– Visio has no underlying repository or accessible metamodel. (It does have the ShapeSheet functionality, but in the main it handles only the display part, and applies only to a single Shape: there is no means to handle shape-inheritance, for example, other than by manual hacking.)

    – Visio has no distinction between type and instance: changes to the parent type have no effect on its child-instances.

    – Visio does not enable re-use of instances in multiple models or views: an instance is constrained to the diagram in which it appears.

    – There is no means to change the display-presentation of a single instance: the whole point is the single usage in a single diagram-view.

    – I believe there is still is no direct means to support multiple-user access to the same object.

    It’s possible to build limited workarounds for some of these issues – such as Orbus’ repository for Visio – but they still cannot properly address the fundamental problem that Visio’s modelling metaphor is oriented to surface-visuals, not to the underlying structure.

  6. Tom G says:

    @Mike Burke – Well, yes, that’s the whole point, isn’t it? 🙂

    There’s a bootstrap problem here. I wrote it out in text (as I would have to anyway in an ontology tool like Protege, for example) because it’s still too vague to put into a visual model; and I need the complete implemented metamodel in order to describe the metamodel visually.

    Likewise there’s a bootstrap problem with building a working model: I need the model implemented and working in order to start developing a working model. As I said in the text, I do have an existing wiki-based framework which could be used for very preliminary prototypes: but these days I’m definitely not the person to do that work. I could spend perhaps a year doing something badly when a good programmer with access to the right tools would be able to knock up a working prototype in a day.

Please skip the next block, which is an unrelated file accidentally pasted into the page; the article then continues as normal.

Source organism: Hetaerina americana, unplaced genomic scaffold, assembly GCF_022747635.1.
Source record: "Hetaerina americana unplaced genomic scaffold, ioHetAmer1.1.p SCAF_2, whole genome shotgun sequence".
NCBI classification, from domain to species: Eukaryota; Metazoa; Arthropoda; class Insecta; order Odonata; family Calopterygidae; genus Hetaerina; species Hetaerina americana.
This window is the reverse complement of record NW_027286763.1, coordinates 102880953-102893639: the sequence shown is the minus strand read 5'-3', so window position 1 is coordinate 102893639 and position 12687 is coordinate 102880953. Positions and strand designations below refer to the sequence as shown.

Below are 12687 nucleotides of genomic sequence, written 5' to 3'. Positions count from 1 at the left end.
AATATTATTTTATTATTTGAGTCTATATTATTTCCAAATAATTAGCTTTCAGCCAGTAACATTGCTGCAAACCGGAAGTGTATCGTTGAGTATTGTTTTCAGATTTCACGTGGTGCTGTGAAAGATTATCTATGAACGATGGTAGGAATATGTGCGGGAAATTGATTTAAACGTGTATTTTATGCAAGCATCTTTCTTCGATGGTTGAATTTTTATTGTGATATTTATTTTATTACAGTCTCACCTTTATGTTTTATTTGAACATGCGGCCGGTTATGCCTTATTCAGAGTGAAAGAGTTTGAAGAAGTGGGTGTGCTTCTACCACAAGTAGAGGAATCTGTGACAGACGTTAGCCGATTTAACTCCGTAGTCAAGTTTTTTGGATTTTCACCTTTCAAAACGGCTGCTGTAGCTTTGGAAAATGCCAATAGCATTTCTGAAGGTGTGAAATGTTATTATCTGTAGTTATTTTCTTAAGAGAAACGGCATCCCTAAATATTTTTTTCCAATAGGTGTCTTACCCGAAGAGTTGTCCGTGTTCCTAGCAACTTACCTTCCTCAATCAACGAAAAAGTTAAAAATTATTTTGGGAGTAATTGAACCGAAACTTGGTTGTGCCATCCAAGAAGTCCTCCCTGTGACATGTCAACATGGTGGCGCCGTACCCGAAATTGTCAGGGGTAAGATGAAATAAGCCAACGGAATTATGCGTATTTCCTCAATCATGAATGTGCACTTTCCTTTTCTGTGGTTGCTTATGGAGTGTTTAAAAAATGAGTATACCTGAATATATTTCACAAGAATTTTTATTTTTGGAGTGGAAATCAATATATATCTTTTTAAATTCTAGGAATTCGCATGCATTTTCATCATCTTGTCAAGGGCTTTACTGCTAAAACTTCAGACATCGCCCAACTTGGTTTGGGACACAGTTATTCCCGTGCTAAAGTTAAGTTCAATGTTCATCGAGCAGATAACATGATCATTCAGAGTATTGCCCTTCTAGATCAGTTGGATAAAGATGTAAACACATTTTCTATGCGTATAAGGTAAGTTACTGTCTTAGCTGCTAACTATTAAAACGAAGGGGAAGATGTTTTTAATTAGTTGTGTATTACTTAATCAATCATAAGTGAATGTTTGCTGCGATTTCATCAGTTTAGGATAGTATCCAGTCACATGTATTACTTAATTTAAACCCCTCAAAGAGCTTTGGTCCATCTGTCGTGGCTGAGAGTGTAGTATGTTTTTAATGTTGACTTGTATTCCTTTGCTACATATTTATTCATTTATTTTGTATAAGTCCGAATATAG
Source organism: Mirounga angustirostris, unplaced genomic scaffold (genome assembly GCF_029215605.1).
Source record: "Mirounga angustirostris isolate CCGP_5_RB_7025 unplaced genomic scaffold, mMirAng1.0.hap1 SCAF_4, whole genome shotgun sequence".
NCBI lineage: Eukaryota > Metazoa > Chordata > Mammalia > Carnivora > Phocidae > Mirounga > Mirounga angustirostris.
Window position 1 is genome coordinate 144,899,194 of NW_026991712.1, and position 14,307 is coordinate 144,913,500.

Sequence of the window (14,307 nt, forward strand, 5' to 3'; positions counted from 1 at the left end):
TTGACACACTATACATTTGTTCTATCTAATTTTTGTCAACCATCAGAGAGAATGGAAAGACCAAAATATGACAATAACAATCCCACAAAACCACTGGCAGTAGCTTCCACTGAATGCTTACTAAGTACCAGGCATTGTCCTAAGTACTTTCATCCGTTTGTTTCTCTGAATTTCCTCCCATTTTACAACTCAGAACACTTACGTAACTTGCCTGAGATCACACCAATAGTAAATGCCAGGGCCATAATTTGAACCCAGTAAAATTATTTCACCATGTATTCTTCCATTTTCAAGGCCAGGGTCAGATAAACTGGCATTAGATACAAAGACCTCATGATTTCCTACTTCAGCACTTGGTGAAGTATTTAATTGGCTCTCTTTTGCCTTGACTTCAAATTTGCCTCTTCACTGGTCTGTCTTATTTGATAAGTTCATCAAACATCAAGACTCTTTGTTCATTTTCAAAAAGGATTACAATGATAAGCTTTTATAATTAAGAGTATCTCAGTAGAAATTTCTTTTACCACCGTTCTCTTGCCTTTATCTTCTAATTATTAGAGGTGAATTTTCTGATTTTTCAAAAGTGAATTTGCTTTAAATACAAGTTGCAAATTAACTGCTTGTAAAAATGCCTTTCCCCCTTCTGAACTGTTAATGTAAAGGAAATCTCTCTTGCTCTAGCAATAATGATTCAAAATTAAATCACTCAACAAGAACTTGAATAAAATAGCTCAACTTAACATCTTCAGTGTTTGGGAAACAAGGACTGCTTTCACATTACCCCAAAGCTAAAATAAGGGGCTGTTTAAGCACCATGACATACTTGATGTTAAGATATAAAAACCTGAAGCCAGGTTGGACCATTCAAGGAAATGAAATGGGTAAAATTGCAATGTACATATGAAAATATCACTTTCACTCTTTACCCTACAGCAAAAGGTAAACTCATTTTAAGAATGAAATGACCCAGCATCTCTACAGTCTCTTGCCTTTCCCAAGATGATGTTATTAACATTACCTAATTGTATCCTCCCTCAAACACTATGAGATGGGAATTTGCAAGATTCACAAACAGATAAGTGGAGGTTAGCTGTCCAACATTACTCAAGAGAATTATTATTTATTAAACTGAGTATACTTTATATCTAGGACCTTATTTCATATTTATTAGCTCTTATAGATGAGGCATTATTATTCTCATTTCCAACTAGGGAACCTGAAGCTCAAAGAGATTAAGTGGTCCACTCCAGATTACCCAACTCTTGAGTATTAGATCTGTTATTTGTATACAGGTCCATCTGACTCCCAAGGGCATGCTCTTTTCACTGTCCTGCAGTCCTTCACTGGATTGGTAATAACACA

To be blunt, I’m not a programmer: I’m not good enough. Does anyone know anyone who is good enough, and who would be able and willing to do the initial work?

    Agreed on the wiki, other than that I set up a wiki on this (OS-EA Tools) a couple years back, to which precisely no-one else was interested. A bit dispiriting, bluntly. It’s still there, and it’s a bit clunky, but it works. If anyone’s interested.

    But much better than a wiki would be a proper whiteboard/SCRUM session with a programmer or two who really know what they’re doing. It’d take me about half a day to do a proper ‘brain-dump’, and the whole thing could be up and running in usable prototype form by the end of the day, or a couple of days at most. It’s not hard. We just some way of doing it, rather than merely talking about doing it… 🙁

    Apologies if I sound too much Mr Grumpy: it’s just so darn frustrating not having access to the right tools and the right people. I know how simple this could be, and I’ve already implemented many aspects of it over the years: it’s just I have no idea how to do it with modern tools and modern display-systems, and I don’t know where or with whom to get it started. Oh well.

  7. Tom G says:

    @Anthony Draffin – As with Mike’s notes above, it’s not so much the finished rough-diagrams that would help here, but more the collaborative process of thinking-whilst-drawing.

    The core entity is dead easy: it’s just a bare UML class-diagram. The ‘relation’ entity is just a variant on that with a couple of extra in-built attributes. The tags are just a collection of objects that are linked to entities and relations: that’s easy in UML too. And yet the UML diagram says almost nothing at all about how it actually works. That’s the problem. Hence having to resort to describing it in text. Which also doesn’t work well, but it’s all I have at present?

    I’m struggling with this: I freely admit it. In short, if you can do better than text, please do it? Many thanks… 😐

  8. Tom G says:

    @Peter Bakker – Tubemapping is probably a good way to explore this – thanks.

    It’s also a really good illustration of why this type of metamodel would be valuable, and also illustrates some of the modelling/presentation challenges.